Wildly funny, with great music and choreography, the Cameri Theatre’s The Chabadnikim is a fantastic production that casts a critical yet loving gaze on serious social issues. Written by Udi Gottshalk, and directed by Gilad Kimchi and Gottshalk, with music composed by Elad Peretz (lyrics by Gottshalk) and performed live onstage by the Revolution Orchestra, conducted by Roy Oppenheim. Musical theatre offers a pleasant way to present social critique, opening minds and hearts as clever lyrics and subversive ideas are presented in song and dance. Taking a very light and playful tone, The Chabadnikim is wonderfully entertaining, with outstanding performances from the entire cast.
The narrative centers on two brothers who live in Kfar Chabad: Yehuda (Ofri Biterman) the scholar, and his twin brother Chaim (Rafael Abbas), who is less than learned, but has a good heart. Having reached the advanced age of 23, it is time that these two young men find brides. The difficulty is that so far, Yehuda has rejected every young maiden that has been presented to him, while Chaim has not been able to find a single young woman who will agree to a second date. The matchmaker Hanna Haya (Tali Oren) finds Yehuda a match he cannot refuse, pairing him up with Rina, the rabbi’s daughter, but what is to be done about Chaim? The rabbi decrees that since none of the eligible young women in Kfar Chabad will have him, Chaim must leave his home to seek a bride. He is bound for Tel Aviv, where Hanna Haya’s cousin, Haya Hanna (also Tali Oren) will find him a match. The narrative’s trajectory resembles a classic folk tale, as the young man leaves the familiar safety of his home to venture out in the wide world where he will find adventure, troubles, and true love.
Rafael Abbas is adorable as Chaim, the twin who was deprived of oxygen at birth and is a little slower, a little clumsier, a little more naïve. Abbas lets the goodness of Chaim’s heart shine through, inviting empathy for the character’s fears and wishes. Yehuda, the slightly older twin (by one minute and forty seconds – one of the many fun songs in this musical), despite his scholarly brilliance, contends with problems of his own. He’s been introduced to many young women, but never felt the magic, never felt the butterflies in his stomach. He wishes he could, and Ofri Biterman conveys the hidden yearnings and inner turmoil beneath the surface. The relationship between the two brothers is the heartbeat of this production, conveyed by Abbas and Biterman with warmth and poignant authenticity. Chaim relies on Yehuda for everything, the two are never parted, and Yehuda is always there to care for his brother, even though sometimes the responsibility rests heavily on his shoulders. When the rabbi decides that Chaim must leave Kfar Chabad, while Yehuda prepares for his wedding, the brothers are faced with their first separation.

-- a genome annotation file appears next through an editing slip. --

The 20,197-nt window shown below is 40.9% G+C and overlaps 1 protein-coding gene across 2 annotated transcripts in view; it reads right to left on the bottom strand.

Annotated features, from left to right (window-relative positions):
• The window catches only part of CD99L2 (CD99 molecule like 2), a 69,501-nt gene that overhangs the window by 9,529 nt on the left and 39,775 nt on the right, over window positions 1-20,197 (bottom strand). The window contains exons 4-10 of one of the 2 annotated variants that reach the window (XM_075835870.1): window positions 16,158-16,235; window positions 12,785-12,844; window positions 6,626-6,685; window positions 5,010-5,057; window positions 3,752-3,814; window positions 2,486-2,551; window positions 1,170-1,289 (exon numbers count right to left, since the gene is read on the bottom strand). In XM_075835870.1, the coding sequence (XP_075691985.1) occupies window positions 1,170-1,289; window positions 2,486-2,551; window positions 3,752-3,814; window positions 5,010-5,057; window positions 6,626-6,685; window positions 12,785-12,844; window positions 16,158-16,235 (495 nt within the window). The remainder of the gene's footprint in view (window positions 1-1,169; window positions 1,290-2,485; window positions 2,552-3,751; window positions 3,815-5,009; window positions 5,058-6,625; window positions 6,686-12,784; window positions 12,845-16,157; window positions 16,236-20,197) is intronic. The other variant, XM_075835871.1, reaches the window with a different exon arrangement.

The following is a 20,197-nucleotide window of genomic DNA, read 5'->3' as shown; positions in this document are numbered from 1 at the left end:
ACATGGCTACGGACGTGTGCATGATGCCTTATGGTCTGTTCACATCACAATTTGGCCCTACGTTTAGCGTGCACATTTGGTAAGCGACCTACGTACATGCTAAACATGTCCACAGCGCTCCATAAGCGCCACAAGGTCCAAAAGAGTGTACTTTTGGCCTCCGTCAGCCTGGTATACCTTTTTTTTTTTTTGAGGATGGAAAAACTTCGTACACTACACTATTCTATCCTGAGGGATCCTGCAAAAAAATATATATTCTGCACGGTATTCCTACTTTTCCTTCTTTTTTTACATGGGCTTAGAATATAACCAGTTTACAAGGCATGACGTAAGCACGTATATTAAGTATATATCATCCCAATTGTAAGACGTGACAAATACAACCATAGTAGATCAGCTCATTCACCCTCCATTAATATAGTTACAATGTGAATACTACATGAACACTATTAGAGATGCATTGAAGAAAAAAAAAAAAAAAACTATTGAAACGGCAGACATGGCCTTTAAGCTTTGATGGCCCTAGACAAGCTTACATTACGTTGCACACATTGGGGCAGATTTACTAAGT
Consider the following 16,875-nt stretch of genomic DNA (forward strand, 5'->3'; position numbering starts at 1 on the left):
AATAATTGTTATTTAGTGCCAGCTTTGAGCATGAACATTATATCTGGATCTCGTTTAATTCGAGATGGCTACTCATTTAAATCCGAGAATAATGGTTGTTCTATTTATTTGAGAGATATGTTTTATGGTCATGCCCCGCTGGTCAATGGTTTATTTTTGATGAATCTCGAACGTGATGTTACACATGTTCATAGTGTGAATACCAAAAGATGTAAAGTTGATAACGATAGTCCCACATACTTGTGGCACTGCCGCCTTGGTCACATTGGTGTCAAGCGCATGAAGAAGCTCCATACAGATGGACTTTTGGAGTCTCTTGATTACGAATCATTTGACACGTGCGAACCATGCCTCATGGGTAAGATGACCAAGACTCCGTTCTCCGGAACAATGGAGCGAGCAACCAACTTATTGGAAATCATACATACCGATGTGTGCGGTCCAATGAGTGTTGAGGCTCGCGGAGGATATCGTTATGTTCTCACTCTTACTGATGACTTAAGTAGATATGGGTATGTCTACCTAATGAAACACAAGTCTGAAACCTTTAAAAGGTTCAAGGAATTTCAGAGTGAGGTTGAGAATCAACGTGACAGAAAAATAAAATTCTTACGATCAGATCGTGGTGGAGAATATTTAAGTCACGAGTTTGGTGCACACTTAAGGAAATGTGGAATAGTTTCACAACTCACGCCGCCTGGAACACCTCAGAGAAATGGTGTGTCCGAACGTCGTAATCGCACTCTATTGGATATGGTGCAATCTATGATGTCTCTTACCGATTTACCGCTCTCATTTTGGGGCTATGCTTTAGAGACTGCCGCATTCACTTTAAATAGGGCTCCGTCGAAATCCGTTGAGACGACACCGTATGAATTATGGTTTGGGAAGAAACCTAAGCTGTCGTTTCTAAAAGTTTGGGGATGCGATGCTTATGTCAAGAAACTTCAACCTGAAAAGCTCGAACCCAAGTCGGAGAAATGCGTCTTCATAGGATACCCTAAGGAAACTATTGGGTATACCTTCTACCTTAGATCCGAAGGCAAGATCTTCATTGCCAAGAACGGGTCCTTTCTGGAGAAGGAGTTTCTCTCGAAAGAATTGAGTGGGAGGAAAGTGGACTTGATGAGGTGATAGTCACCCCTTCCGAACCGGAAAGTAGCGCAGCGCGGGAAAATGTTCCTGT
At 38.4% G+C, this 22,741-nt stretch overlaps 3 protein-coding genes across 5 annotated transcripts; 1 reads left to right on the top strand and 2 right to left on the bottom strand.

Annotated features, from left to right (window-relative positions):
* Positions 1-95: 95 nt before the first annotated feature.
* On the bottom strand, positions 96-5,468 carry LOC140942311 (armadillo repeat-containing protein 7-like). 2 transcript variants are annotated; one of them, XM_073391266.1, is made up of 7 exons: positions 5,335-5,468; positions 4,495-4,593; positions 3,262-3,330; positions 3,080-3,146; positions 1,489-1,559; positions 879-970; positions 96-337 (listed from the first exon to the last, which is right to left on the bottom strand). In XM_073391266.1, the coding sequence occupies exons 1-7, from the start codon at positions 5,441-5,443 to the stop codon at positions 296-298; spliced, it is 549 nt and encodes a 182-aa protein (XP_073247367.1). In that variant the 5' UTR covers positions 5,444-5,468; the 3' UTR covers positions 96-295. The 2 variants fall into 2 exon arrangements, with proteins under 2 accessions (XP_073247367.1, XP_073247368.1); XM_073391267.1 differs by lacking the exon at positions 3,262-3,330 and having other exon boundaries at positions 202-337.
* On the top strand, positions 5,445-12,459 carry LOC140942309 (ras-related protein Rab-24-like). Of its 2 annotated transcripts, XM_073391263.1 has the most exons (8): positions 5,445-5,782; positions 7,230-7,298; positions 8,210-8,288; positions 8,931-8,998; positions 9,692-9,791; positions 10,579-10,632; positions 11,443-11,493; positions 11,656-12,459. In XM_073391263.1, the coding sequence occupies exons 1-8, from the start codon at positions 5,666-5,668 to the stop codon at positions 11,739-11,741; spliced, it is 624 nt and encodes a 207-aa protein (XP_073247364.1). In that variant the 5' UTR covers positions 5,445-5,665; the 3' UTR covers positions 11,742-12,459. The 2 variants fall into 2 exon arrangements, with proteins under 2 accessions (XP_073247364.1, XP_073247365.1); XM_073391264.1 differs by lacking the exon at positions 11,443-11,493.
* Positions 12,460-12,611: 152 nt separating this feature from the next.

The Chabadnikim presents two very different worlds – that of Kfar Chabad, and that of Tel Aviv, with Tel Aviv presented in its extremes. Dirty and dangerous, Chaim and Yehuda don’t know what to make of this place where people go hungry living on the streets, and crime lords rule the neighborhood. Yet it also offers new experiences and great freedom. The musical chooses to take a light-hearted approach, engaging problematic issues with a gentle touch, worrying less about plausibility, and always choosing humor, laughter, and love. So, when Menahem (Yaniv Swissa) the local boss, goes around shooting people, it’s funny rather than horrifying. All this is possible thanks to the terrific performances and impeccable comic timing of the entire cast. The role of the matchmakers – Hanna Haya and Haya Hanna – alternates between Tali Oren and Shani Shauli. On the night I saw the performance Tali Oren was wonderful as the vivacious, flamboyant matchmaker. Moses – yes, Moshe Rabenu – makes an appearance here too, making a strong impression with his brief cameo, Orel Tsabari has great moves! One of my favorites was Elad Atrakchi who is hilarious and charming as Ron, the snarky and elegant wedding dress designer.
Although the musical is critical of certain aspects of life in the Chabad community, one aspect that is glided past and not really addressed is the status of women, and in general, the focus here is more on the men. Other than the matchmakers, the women, for the most part, have secondary roles and are viewed as rather traditional, even stereotypical, one-dimensional characters, focusing solely on cooking or marriage. Which is understandable, considering that it is impossible to encompass all issues, and after all, Yehuda and Chaim are the heroes of this story. The exception is Mary, who is one of the foreign workers employed by Menashe in conditions of servitude. Portrayed by blank, she imbues the character with verve and touching integrity.
The libretto is clever and fun, making good use of Biblical and other religious texts to evoke the culture of Chabad. When Chaim and Yehuda arrive in Tel Aviv, the cultural differences lead not only to shock on the part of the brothers, but various amusing misinterpretations and misunderstandings. Fluent spoken Hebrew will certainly enhance one’s enjoyment of the musical, yet even though viewers with only a basic knowledge of Hebrew might miss a double entendre or two, the performances and songs are so expressive, and the musical numbers so superb, with lively choreography and delightful costumes – the overall experience is one of pure pleasure.